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5 Fast Facts: Agnes Martin

Blog Category:  Artist Spotlight

 Impress your friends with five fast facts about Agnes Martin (1912–2004), whose work is on view in Pathmakers: Women in Art, Craft, and Design, Midcentury and Today through February 28, 2016.
Agnes Martin (1912–2004)

Agnes Martin, The Wall #2, 1962; Oil and graphite on canvas, mounted on board with nails, 10 x 10 in.; NMWA, Gift of Wallace and Wilhelmina Holladay; © 2012 Agnes Martin / Artists Rights Society (ARS), New York
Agnes Martin, The Wall #2, 1962; Oil and graphite on canvas, mounted on board with nails, 10 x 10 in.; NMWA, Gift of Wallace and Wilhelmina Holladay; © 2012 Agnes Martin / Artists Rights Society (ARS), New York

1. Natural Feeling
Agnes Martin started out as a descriptive artist, but she was not truly satisfied with her work until she discovered the grid. In her move to abstraction, her goal was to depict subtle emotions, such as those felt when experiencing the natural world, rather than nature itself.
2. In the Neighborhood
While living on Coenties Slip in New York City from 1957 to 1969, Martin was a neighbor of artists Lenore Tawney, Ann Wilson, Ellsworth Kelly, Robert Indiana, Jack Youngerman, Robert Rauschenberg, and Jasper Johns.
3. Off the Grid
In 1967, Martin “retired” from painting. She left New York, then the center of the art world, and drove around the continent in her pickup truck and camper. When she resurfaced, she had left the grid behind, focusing instead on horizontal fields of limited color and tone.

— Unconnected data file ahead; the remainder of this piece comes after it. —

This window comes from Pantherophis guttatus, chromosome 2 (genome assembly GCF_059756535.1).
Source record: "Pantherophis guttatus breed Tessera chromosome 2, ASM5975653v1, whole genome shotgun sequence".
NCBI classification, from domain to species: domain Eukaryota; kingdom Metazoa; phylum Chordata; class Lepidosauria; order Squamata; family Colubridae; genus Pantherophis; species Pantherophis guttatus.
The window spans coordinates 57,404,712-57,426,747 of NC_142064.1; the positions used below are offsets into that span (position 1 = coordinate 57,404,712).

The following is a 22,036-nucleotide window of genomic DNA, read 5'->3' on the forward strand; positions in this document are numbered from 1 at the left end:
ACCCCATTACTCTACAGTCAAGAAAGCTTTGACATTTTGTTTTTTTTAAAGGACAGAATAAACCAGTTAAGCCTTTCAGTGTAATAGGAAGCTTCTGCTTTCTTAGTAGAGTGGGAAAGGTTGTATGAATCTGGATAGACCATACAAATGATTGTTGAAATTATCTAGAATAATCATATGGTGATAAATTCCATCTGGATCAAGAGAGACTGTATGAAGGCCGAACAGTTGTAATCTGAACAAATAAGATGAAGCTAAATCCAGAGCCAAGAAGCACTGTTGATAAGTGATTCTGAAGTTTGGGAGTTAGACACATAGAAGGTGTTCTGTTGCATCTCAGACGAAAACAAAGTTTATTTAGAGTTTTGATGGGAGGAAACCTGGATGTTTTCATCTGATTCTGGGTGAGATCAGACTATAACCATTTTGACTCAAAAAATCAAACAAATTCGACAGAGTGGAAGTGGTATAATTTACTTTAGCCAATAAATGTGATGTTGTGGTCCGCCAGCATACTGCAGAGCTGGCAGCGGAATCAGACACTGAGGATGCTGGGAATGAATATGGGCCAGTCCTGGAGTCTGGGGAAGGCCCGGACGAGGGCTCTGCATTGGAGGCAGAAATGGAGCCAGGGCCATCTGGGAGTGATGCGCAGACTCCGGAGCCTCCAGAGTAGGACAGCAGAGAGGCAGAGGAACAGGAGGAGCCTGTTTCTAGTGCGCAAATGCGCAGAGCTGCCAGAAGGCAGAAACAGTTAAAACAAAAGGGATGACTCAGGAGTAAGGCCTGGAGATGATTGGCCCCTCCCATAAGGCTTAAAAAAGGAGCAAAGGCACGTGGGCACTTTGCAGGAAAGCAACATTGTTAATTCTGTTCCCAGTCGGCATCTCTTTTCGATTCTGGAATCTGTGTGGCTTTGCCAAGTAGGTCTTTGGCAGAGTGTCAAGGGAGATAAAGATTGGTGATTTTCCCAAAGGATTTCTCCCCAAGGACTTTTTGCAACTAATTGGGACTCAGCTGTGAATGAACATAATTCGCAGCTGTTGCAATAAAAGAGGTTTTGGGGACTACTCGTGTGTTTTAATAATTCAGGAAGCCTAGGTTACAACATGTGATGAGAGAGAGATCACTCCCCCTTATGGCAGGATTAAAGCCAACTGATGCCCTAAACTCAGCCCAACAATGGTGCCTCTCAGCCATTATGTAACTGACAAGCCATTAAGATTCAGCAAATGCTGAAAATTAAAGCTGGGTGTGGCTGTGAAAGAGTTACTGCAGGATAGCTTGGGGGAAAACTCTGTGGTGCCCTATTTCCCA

4. Poetic License
Celebrated as a visual artist, Martin also used the written word as a form of expression. Some of her notebooks combine the two art forms, with drawings on one page and poems opposite.

The Guardian shares a photo of Agnes Martin in New Mexicao
The Guardian shares a photo of Agnes Martin by her home in New Mexico

5. The Bare Necessities
In 1968, Martin settled on a mesa near Cuba, New Mexico, where she constructed buildings using native logs and adobe brick. For the next three decades, she lived a reclusive, solitary existence without electricity, plumbing, or a phone.
6. Emotional Gridlock
She once told an interviewer, “When I first made a grid I happened to be thinking of the innocence of trees and then this grid came into my mind and I thought it represented innocence, and I still do, and so I painted it and then I was satisfied. I thought this is my vision.”

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